The World Is a Beautiful Place & I Am No Longer Afraid to Die has successfully carved its niche in “emo revival” after six years of demos, splits, EP’s, experimentation and a few style changes.
“Harmlessness,” the band’s second studio album, shows the true progression of what used to be “just another emo band.” Members have gained and lost so many musicians that at this point, the band may seem like a Frankenstein of its former self. But out of the ashes of its most recent line-up change comes an endearing, cohesive project.
“Harmlessness” opens with an acoustic track, which is uncharacteristic of the band. “You Can’t Live There Forever” sets the tone for the album. It goes from a soft-singing David Bello, alone with his guitar, to the usual crescendo of synths, increasingly heavier drum beats and chorus.
Through the middle of the album this theme persists and is showcased perfectly in “January 10th, 2014.”
The song follows the story of Diana, the savior of Juarez, Mexico, who acted out retribution on a bus driving serial killer. This track departs from the usual paradigm of existential and tangible sadness, and the recovery processes of the two. Even so, the album maintains its musical cohesiveness.
The recurring choruses and guitar/synth tunes that have been existent since the band’s first EP, “Formlessness,” can be heard. The chorus mentions the homecoming of an unknown character. This persistent theme incites nostalgia that progresses through not only this album, but the band’s work as a whole and allows for release.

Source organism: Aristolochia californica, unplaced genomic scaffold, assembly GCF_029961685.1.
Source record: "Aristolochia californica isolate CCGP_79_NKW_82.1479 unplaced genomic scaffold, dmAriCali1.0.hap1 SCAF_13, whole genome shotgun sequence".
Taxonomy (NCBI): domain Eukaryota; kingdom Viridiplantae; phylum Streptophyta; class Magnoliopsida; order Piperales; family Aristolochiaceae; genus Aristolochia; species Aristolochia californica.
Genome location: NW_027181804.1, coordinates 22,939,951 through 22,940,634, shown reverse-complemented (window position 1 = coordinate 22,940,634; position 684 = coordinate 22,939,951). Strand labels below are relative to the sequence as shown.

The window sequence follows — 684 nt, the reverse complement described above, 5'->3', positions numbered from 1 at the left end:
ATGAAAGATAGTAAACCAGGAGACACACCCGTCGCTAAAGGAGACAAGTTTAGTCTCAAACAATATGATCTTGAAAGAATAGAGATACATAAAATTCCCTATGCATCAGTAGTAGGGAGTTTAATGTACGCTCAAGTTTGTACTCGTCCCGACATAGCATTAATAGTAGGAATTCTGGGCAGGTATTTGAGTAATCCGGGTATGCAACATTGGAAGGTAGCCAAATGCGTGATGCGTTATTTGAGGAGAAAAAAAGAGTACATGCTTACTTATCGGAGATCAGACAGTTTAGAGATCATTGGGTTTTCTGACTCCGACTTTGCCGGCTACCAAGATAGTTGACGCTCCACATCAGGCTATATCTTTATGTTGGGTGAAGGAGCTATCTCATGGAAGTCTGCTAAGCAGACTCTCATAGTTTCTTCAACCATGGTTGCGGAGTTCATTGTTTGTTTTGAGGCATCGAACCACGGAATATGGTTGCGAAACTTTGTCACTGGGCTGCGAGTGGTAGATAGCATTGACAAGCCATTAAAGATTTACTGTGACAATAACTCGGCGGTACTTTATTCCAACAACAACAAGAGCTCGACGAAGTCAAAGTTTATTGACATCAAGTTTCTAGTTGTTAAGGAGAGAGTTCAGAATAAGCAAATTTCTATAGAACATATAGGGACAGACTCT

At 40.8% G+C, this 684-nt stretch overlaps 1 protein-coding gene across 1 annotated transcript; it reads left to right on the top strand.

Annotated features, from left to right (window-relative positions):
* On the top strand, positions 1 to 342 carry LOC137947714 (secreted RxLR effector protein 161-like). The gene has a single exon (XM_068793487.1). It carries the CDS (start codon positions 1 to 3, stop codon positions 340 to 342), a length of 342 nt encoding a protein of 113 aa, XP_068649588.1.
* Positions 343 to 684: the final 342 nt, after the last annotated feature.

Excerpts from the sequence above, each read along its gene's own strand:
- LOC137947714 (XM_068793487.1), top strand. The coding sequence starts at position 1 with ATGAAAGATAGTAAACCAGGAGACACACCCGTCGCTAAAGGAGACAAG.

“Harmlessness” closes with not one but two heavy tracks, allowing the band to keep up with an older image. “I Can Be Afraid of Anything” and “Mount Hum” present the same kind of grandiose theatrical ending as did the last track of the band’s first studio release, “Getting Sodas,” and can now be added to my lists of songs to gently weep to.
Overall, “Harmlessness” shows us that The World Is a Beautiful Place & I Am No Longer Afraid to Die is still the emo band we know and love, but now its more theatrical with 100 percent less trumpet and 100 percent more violin.
The band still maintains its charm. It’s as if you’re returning home after your first year of college. Your nostalgic expectations warp what it’s going to be like, and you leave the experience feeling empty in some parts, full in others. Honestly, if you’re looking for a strong melodrama that will give you an emotional wringing, “Harmlessness” will provide.